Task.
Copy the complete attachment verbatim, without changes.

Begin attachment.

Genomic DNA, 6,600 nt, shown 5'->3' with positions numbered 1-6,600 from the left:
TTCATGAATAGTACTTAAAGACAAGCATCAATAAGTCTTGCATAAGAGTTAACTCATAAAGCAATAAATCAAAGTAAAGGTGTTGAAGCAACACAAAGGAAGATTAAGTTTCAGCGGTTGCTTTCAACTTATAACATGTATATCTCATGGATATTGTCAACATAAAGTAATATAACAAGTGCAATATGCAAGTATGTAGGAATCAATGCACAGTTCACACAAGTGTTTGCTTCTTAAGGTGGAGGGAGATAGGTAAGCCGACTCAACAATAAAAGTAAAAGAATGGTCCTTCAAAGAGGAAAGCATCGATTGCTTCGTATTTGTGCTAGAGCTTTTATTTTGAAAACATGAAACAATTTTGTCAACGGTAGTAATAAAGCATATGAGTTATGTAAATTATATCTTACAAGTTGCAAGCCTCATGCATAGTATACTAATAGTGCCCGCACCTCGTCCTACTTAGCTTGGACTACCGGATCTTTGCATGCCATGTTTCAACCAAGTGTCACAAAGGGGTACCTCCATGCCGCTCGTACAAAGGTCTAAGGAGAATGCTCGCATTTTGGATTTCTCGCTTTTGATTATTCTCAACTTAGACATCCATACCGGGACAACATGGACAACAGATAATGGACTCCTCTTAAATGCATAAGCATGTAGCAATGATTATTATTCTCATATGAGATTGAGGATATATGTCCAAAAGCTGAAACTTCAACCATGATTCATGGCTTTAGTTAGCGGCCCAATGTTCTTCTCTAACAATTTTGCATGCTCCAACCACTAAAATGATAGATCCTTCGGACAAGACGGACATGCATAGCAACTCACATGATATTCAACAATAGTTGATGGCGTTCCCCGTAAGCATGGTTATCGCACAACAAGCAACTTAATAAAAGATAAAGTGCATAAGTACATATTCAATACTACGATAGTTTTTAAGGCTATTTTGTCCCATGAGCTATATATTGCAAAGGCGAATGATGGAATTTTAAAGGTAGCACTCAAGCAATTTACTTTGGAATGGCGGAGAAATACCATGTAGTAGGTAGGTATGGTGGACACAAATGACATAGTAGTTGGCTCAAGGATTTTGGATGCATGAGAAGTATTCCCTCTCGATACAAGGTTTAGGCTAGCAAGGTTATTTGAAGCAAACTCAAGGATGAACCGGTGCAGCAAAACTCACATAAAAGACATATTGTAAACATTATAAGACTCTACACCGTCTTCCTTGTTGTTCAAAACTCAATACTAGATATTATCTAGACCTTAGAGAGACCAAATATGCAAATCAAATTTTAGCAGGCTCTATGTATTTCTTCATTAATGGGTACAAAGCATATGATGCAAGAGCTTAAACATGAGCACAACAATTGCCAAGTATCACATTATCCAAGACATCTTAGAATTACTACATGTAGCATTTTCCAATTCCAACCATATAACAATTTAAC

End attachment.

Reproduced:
Genomic DNA, 6,600 nt, shown 5'->3' with positions numbered 1-6,600 from the left:
TTCATGAATAGTACTTAAAGACAAGCATCAATAAGTCTTGCATAAGAGTTAACTCATAAAGCAATAAATCAAAGTAAAGGTGTTGAAGCAACACAAAGGAAGATTAAGTTTCAGCGGTTGCTTTCAACTTATAACATGTATATCTCATGGATATTGTCAACATAAAGTAATATAACAAGTGCAATATGCAAGTATGTAGGAATCAATGCACAGTTCACACAAGTGTTTGCTTCTTAAGGTGGAGGGAGATAGGTAAGCCGACTCAACAATAAAAGTAAAAGAATGGTCCTTCAAAGAGGAAAGCATCGATTGCTTCGTATTTGTGCTAGAGCTTTTATTTTGAAAACATGAAACAATTTTGTCAACGGTAGTAATAAAGCATATGAGTTATGTAAATTATATCTTACAAGTTGCAAGCCTCATGCATAGTATACTAATAGTGCCCGCACCTCGTCCTACTTAGCTTGGACTACCGGATCTTTGCATGCCATGTTTCAACCAAGTGTCACAAAGGGGTACCTCCATGCCGCTCGTACAAAGGTCTAAGGAGAATGCTCGCATTTTGGATTTCTCGCTTTTGATTATTCTCAACTTAGACATCCATACCGGGACAACATGGACAACAGATAATGGACTCCTCTTAAATGCATAAGCATGTAGCAATGATTATTATTCTCATATGAGATTGAGGATATATGTCCAAAAGCTGAAACTTCAACCATGATTCATGGCTTTAGTTAGCGGCCCAATGTTCTTCTCTAACAATTTTGCATGCTCCAACCACTAAAATGATAGATCCTTCGGACAAGACGGACATGCATAGCAACTCACATGATATTCAACAATAGTTGATGGCGTTCCCCGTAAGCATGGTTATCGCACAACAAGCAACTTAATAAAAGATAAAGTGCATAAGTACATATTCAATACTACGATAGTTTTTAAGGCTATTTTGTCCCATGAGCTATATATTGCAAAGGCGAATGATGGAATTTTAAAGGTAGCACTCAAGCAATTTACTTTGGAATGGCGGAGAAATACCATGTAGTAGGTAGGTATGGTGGACACAAATGACATAGTAGTTGGCTCAAGGATTTTGGATGCATGAGAAGTATTCCCTCTCGATACAAGGTTTAGGCTAGCAAGGTTATTTGAAGCAAACTCAAGGATGAACCGGTGCAGCAAAACTCACATAAAAGACATATTGTAAACATTATAAGACTCTACACCGTCTTCCTTGTTGTTCAAAACTCAATACTAGATATTATCTAGACCTTAGAGAGACCAAATATGCAAATCAAATTTTAGCAGGCTCTATGTATTTCTTCATTAATGGGTACAAAGCATATGATGCAAGAGCTTAAACATGAGCACAACAATTGCCAAGTATCACATTATCCAAGACATCTTAGAATTACTACATGTAGCATTTTCCAATTCCAACCATATAACAATTTAAC